Jim Osman, Allowance, wood, paint, paper, 18x13x5 inches, 2014
I’m always hesitant to write about sculpture – not out of prejudice, but because my vocabulary is so specific to painting. But Jim Osman makes sculpture with a decidedly painterly slant on color and space. Like much of his work, Allowance (2014) is free-standing but decidedly flattened; it has a front and a back. The wooden parts that comprise the piece are a deft mixture of wood as found in nature, wood cut by a carpenter’s power tools, and wood cut more delicately so as to approximate drawing. The latter parts give the piece a biomorphic quality not unlike what one might see in Miró, and provides a sly contrast to the sawmill and lumberyard portions. What impressed me most with the piece (and with Osman’s work in general) is the color – so often a bugbear in sculpture. It’s applied, but at the same time intrinsic: the paint weaves through and around the knots, the bits of bark, and the striped edges of the plywood.
Stephen Maine’s HP13-1113 from 2013 looks like an extreme close-up of one half of a glowing, radioactive Rorschach test – the dominant yellow and smaller areas of pale blue scream at one another (and the viewer). The paint could be blotted or stenciled, but also hints at a photographic record of rusty metal or a gum covered sidewalk. Maine got a lot of mileage out of the indeterminate space between the abstract and the photographic in his recent exhibition at 490 Atlantic, and this picture suggests a different take on that same exploration, here dropping his signature moiré pattern in favor of a more direct approach to the application of paint and a decidedly more aggressive palette.
Gabriele Evertz, Green Red Passage, acrylic on canvas over birch, 18×18 inches, 2013
There were stripes, too. Gabriele Evertz’ Green Red Passage (2013) was a great mix of rigor and playfulness, with vertical grey strips interrupted by subtle diagonals which suggested a complex interplay of light and shadow. This softened chiaroscuro was periodically interrupted by emphatic primaries and secondaries of the kind you might find in a playground. Emily Berger and Kim Uchiyama both use horizontal stripes, but with a strong element of the gestural. In Geo (2009) Uchiyama’s bands are hard-edged, but some are smeared within their boundaries with multiple hues – the resulting space talks to Hans Hoffman’s famous “push-pull” concept, with the flat colors rushing up to the picture plane and the more modeled receding into semi-illusionism. Berger’s Untitled from 2014 shows earth-toned stripes with softened edges, allowing a swelling light through the negative spaces. The abrupt interruption of the motifs on the picture’s right side creates a smart, subtle framing device.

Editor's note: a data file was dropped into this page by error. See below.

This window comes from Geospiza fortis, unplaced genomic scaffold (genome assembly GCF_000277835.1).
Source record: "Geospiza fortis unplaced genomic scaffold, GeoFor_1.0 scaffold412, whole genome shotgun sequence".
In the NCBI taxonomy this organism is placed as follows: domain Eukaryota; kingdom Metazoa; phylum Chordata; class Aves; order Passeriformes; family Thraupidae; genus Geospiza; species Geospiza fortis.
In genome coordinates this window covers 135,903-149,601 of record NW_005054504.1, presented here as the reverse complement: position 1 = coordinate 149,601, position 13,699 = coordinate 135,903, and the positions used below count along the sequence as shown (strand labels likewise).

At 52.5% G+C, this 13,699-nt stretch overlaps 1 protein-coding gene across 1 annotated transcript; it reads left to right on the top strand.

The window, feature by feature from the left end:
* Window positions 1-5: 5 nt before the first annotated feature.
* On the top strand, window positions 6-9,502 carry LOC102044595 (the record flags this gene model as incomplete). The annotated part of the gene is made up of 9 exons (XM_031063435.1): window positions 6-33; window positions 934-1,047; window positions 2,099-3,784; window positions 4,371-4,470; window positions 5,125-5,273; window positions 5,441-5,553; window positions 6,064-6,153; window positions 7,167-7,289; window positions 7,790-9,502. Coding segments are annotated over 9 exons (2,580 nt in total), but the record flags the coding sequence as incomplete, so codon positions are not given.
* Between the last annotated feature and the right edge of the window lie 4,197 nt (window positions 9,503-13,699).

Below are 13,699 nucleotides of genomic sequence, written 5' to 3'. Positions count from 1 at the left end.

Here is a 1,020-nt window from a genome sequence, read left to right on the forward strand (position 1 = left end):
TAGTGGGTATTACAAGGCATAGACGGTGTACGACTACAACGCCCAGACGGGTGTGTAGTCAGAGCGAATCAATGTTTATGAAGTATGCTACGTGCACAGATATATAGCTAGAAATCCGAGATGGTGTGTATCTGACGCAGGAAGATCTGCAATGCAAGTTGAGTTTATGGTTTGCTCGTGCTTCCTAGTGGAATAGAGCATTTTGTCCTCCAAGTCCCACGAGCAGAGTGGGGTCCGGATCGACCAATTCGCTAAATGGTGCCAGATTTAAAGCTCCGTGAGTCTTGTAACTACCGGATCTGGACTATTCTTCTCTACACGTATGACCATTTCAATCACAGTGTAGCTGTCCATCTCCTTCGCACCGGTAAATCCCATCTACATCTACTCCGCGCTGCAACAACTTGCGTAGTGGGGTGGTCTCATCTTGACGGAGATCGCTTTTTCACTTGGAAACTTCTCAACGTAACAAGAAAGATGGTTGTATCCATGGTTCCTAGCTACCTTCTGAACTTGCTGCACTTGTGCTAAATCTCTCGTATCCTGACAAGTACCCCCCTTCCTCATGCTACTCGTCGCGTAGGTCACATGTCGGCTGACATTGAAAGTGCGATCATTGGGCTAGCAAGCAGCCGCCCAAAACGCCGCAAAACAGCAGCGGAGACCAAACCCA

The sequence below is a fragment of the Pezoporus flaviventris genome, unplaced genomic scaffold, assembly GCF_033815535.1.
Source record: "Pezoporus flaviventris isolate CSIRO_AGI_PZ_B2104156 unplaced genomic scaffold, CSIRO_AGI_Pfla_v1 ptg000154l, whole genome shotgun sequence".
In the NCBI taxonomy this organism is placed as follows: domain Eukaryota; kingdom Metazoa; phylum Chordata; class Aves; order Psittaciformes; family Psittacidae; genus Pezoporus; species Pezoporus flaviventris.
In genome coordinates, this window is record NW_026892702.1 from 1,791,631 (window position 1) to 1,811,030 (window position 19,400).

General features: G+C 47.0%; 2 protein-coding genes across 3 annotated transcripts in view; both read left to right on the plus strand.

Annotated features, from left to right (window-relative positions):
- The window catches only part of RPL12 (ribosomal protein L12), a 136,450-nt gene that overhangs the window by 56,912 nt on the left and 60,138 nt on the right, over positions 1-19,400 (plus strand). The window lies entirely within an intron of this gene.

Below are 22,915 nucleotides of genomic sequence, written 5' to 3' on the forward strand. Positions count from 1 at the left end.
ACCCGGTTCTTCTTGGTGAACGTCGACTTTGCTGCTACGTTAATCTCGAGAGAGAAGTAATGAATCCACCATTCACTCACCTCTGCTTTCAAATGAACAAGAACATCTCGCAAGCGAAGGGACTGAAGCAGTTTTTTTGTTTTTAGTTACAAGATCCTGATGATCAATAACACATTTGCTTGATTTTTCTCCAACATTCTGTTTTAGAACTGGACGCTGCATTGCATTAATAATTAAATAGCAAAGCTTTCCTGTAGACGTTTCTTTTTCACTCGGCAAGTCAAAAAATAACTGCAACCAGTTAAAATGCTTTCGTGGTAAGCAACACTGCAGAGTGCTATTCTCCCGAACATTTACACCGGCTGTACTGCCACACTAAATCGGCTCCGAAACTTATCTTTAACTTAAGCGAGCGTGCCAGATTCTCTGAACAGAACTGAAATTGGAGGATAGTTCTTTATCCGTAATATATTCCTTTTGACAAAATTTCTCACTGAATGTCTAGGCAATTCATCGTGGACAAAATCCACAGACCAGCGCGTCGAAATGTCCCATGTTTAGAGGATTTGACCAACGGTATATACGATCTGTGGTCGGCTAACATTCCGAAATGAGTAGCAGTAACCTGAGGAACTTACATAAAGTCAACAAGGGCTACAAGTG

There’s a lot more work in this show that I enjoyed, but must skip for the sake of brevity. A few more quick mentions before closing: David Row contributed a small-ish work on paper (Untitled, 2014) that was reminiscent of the larger shaped canvases he showed at his impressive Loretta Howard solo earlier this year. He’s revisiting some of his older motifs, especially the ellipse, and the recent work is looking very strong. Mary Schiliro’s delicate Cat’s Cradle 12 (2012) was a lyrical and contemplative paean to gravity. Annie Russinof made big gestures on a small canvas in LookSee (2014) and the yellow space she left in the center looked like a window on the door of a furnace. Pinkney Herbert’s Battle (2014) was authentically and successfully eccentric.
Many people try for eccentricity and only end up with artsy – the kiss of death. Based on a small number of other works I’ve seen, Herbert can navigate these somewhat dangerous waters with relative ease. Julian Jackson showed that his compositional language can bridge very different media in the surprising Collage in Red and Black (2014). If you’re familiar with his work you can find the similarity between his soft focus oils and the hard-edged cut paper in the work presented here – a real feat in my estimation, and a testament to the individuality of his point of view. And the irrepressible Mark Dagley threw in a curveball with Trapezoid Ipsissimus from 1995 – a combination of a geometric linocut and a rough hewn trapezoid bearing a cartoon face which growls back at the viewer. Whether you like him or not, no one can deny that generally geometric Dagley is a guy who’s full of surprises.